Hip pain

Hip pain is extremely common and is something most of us can 'look forward to' as we get older! In most cases it is caused by arthritis – 'wear and tear' of the bones that form the hip joint.

The hip joint is a ball and socket type joint. The 'ball' is the head of the thigh bone ('femur') and the 'socket' is part of the pelvis. Normally the surfaces of the bone that face each other are covered in very smooth cartilage and separated by a film of special fluid ('synovial fluid'). This allows the bones to smoothly glide over each other with minimal friction and no pain.

Unfortunately as time passes the cartilage that lines the joint can become damaged and worn and the bones of the joint can start to rub against each other. This causes discomfort and a 'creaking' feeling when bending or standing. Eventually as the joint wears out further the hip can become more and more stiff and painful, and that is when we need to consider what to do about it.

Initially arthritis of the hip is treated 'conservatively' – in other words with gentle exercise and painkillers. This reduces the stiffness after you have been resting and the discomfort and pain when you move. This is very helpful in keeping people comfortable and mobile for months or even years after the problem first appears.

Unfortunately there is nothing that can be done to stop the arthritis progressing and with time the stiffness and pain no longer responds to these simple measures and we need to consider what else can be done. This is where hip replacement surgery comes in.

What are my options for treatment?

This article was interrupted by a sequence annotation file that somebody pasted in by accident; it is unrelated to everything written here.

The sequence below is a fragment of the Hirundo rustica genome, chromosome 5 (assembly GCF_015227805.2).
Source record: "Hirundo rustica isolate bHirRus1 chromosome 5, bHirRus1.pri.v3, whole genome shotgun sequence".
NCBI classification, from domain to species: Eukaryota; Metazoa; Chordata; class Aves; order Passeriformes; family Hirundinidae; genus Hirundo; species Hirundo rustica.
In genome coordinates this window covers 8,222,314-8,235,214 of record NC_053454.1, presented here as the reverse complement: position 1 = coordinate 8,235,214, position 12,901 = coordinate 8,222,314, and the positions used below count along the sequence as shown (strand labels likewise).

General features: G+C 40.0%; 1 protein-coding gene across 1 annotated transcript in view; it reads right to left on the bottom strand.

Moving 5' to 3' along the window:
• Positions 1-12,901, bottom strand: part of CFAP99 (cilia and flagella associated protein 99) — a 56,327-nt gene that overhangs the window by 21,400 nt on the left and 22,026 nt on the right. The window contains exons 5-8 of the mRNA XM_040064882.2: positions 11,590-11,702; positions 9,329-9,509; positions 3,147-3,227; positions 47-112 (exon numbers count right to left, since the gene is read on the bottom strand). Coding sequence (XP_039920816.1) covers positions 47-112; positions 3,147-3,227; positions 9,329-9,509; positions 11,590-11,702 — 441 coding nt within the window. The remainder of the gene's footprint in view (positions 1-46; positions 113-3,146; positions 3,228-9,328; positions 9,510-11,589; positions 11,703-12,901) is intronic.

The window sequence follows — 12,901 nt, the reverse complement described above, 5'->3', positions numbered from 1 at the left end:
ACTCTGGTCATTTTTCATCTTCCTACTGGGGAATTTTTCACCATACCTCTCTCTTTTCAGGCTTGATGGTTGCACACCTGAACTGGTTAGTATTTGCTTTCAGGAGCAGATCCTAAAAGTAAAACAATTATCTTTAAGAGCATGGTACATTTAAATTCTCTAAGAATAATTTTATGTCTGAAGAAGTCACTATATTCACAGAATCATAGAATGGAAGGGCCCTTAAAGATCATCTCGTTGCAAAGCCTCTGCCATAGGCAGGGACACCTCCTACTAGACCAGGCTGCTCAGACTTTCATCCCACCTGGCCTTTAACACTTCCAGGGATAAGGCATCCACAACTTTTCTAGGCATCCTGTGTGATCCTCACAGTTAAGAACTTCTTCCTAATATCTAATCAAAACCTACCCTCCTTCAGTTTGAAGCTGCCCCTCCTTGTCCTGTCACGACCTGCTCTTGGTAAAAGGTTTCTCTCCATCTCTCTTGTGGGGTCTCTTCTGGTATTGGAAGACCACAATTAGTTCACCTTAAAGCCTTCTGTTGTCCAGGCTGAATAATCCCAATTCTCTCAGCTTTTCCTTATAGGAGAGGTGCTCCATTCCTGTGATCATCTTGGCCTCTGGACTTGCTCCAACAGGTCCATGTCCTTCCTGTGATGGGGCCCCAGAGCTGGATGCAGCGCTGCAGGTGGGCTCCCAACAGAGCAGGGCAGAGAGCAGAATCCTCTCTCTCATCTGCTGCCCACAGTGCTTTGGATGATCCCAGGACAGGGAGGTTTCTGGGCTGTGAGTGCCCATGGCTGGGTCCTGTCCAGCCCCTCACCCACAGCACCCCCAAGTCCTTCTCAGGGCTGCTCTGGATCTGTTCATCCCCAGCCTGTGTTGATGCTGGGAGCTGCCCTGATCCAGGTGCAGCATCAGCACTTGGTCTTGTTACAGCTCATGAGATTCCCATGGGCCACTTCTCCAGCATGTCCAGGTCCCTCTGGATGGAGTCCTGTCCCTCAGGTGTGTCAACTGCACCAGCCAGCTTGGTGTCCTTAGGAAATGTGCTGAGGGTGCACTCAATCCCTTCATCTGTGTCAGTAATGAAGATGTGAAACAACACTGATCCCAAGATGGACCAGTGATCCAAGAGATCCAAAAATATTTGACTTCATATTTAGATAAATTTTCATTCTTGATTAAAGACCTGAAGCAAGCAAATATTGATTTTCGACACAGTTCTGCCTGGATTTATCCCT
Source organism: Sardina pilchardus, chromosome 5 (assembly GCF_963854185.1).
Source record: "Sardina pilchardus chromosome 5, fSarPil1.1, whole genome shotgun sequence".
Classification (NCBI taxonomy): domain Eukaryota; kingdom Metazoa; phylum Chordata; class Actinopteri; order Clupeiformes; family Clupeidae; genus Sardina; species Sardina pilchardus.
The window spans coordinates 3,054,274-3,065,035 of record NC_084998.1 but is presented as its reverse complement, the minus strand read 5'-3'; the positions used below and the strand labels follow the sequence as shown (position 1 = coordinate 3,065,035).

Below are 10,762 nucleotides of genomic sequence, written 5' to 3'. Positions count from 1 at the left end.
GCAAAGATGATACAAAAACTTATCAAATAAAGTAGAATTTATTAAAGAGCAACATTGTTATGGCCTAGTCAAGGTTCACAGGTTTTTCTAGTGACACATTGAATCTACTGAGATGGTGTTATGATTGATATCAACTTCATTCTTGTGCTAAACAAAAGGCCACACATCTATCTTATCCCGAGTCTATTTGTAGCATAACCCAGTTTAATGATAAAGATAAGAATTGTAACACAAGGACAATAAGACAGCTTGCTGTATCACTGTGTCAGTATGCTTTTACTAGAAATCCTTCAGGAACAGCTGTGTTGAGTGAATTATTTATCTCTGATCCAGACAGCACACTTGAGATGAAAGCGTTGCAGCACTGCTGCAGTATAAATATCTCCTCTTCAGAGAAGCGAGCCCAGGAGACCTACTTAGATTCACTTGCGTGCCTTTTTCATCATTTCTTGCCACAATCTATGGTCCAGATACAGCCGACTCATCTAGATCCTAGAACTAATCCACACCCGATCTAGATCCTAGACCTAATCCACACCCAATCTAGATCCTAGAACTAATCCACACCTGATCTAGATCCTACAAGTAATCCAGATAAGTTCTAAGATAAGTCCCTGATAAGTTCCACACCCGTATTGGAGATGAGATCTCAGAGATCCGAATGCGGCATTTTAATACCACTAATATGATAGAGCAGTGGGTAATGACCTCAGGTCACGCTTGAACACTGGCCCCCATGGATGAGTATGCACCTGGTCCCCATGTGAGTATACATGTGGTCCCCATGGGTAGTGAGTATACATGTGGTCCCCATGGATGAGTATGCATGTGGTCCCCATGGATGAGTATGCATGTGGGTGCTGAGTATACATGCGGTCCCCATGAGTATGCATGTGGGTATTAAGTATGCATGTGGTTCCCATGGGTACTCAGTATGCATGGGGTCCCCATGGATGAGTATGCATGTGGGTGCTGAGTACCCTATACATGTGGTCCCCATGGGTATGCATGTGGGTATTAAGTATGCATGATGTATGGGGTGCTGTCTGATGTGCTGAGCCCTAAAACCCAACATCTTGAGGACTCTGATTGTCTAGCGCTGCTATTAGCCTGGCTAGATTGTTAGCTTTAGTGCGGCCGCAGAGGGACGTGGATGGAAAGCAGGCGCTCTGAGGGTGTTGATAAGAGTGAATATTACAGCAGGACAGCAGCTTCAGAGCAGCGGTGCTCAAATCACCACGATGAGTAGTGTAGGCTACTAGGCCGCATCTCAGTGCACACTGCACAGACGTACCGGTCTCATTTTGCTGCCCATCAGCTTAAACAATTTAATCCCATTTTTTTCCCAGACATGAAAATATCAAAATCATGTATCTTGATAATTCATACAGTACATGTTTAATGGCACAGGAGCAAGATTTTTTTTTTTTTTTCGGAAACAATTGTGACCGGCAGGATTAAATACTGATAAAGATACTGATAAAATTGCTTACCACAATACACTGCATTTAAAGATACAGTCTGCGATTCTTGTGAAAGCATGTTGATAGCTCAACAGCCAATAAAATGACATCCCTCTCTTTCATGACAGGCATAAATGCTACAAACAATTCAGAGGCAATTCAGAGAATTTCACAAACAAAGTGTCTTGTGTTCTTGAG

Painkillers and anti-inflammatories can help temporarily, but the side effects are sometimes unpleasant. We can inject a local anaesthetic and steroid to reduce the pain for a few months, but this is not a permanent solution. Sometimes the hip can even collapse which then makes surgery more complex. Keyhole surgery can be an option for certain conditions and your suitability for this type of procedure can be determined with an MRI scan.

The basics of treating hip pain are straightforward. Once a diagnosis has been made that the problem is arthritis of the hip joint we know that over time the artritis will get worse, your symptoms will get worse, and eventually you will need a total hip replacment.

And whilst hip replacment surgery is very safe and one of the most successful of all operations that surgeons perform, it is still of course an operation, and no-one would wish to have a surgery unless it was absolutely necessary.

So our goal is to keep you as mobile and as comfortable and pain-free as possible, to keep you active and with a good quality of life. We do this with regular painkillers, excercise and physiotherapy.

Unfortunately, the arthritis will continue to get worse - sometimes quickly, sometimes slowly. But eventually simple treatment will no longer be effective and the time will come to consider a hip replacement.

Click here to find out more about hip replacement surgery

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